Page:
Splinter Cell

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Image:Splintercell.jpg
An image from the original Splinter Cell

Splinter Cell is a series of video games endorsed by American author Tom Clancy. The success of the series spawned a novel series in 2004 written under the pseudonym David Michaels. The protagonist, Sam Fisher is a highly trained agent of a black-ops division of the NSA, dubbed Third Echelon.

Splinter Cell, as a brand, is owned by Tom Clancy's company, Rubicon, and is licensed to Ubisoft to make the games. The characters of the game, as well as "Third Echelon" itself, were created by Ubisoft writer J.T. Petty.

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[edit] Splinter Cell

Main article: Third Echelon

In the fictional universe in which it exists, a "Splinter Cell" is an operative of Third Echelon of the National Security Agency (NSA) that is sent out into the world to exercise the use of the "Fifth Freedom": the freedom to spy, steal, destroy, extort, and assassinate to protect the United States of America. They are elite intelligence-gathering forces consisting of a lone field operative supported by a remote team. The driving concept behind the development of this type of force is complete deniability: if the field operative is captured or killed, the United States government will disavow any and all knowledge of his actions or existence.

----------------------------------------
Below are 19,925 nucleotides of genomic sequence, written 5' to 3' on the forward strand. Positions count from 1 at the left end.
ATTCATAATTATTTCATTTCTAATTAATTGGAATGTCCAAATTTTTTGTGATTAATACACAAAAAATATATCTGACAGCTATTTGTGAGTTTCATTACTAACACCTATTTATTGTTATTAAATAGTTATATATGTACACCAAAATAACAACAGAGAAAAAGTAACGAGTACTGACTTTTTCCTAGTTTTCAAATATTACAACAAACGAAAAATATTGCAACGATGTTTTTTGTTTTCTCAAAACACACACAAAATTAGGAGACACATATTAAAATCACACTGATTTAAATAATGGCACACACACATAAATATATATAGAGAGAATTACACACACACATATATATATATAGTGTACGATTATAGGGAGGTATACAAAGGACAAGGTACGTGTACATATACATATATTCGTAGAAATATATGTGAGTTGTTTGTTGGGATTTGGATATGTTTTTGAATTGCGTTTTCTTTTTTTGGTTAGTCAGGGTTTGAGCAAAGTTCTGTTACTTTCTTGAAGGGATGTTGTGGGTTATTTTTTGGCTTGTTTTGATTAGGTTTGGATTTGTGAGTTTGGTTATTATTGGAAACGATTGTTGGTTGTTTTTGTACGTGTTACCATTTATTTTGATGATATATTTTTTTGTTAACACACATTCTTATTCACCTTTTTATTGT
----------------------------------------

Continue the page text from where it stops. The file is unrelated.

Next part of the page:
The first Splinter Cell in Third Echelon was Sam Fisher, although there is known to be at least one other Splinter Cell team working within Third Echelon (who, incidentally, believe they are the first and only Splinter Cells).

[edit] Video games

The series of video games are stealth-based games developed and published by Ubisoft Montreal and Ubisoft Shangai, and are a vital part of a large wave of stealth-based third-person video games that became popular in the late 1990s. The originators of the genre, the acclaimed Metal Gear games and the Thief series, have much in common with the Splinter Cell titles in terms of gameplay.